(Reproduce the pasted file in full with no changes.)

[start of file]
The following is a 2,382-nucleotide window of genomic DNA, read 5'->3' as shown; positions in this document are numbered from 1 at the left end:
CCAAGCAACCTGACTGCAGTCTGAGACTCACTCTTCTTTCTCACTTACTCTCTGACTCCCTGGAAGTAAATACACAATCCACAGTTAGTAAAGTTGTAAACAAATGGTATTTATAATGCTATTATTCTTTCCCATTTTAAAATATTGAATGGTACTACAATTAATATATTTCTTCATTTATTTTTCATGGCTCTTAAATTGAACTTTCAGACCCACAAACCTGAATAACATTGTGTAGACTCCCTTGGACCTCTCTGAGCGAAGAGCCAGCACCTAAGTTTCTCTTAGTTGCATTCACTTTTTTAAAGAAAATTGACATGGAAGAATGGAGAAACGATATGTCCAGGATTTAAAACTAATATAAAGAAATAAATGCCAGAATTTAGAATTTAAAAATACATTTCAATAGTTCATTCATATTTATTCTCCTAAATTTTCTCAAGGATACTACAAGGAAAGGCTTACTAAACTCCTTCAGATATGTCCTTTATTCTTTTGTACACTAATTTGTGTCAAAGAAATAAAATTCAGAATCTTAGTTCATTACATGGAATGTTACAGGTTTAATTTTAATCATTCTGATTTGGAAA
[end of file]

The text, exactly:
The following is a 2,382-nucleotide window of genomic DNA, read 5'->3' as shown; positions in this document are numbered from 1 at the left end:
CCAAGCAACCTGACTGCAGTCTGAGACTCACTCTTCTTTCTCACTTACTCTCTGACTCCCTGGAAGTAAATACACAATCCACAGTTAGTAAAGTTGTAAACAAATGGTATTTATAATGCTATTATTCTTTCCCATTTTAAAATATTGAATGGTACTACAATTAATATATTTCTTCATTTATTTTTCATGGCTCTTAAATTGAACTTTCAGACCCACAAACCTGAATAACATTGTGTAGACTCCCTTGGACCTCTCTGAGCGAAGAGCCAGCACCTAAGTTTCTCTTAGTTGCATTCACTTTTTTAAAGAAAATTGACATGGAAGAATGGAGAAACGATATGTCCAGGATTTAAAACTAATATAAAGAAATAAATGCCAGAATTTAGAATTTAAAAATACATTTCAATAGTTCATTCATATTTATTCTCCTAAATTTTCTCAAGGATACTACAAGGAAAGGCTTACTAAACTCCTTCAGATATGTCCTTTATTCTTTTGTACACTAATTTGTGTCAAAGAAATAAAATTCAGAATCTTAGTTCATTACATGGAATGTTACAGGTTTAATTTTAATCATTCTGATTTGGAAA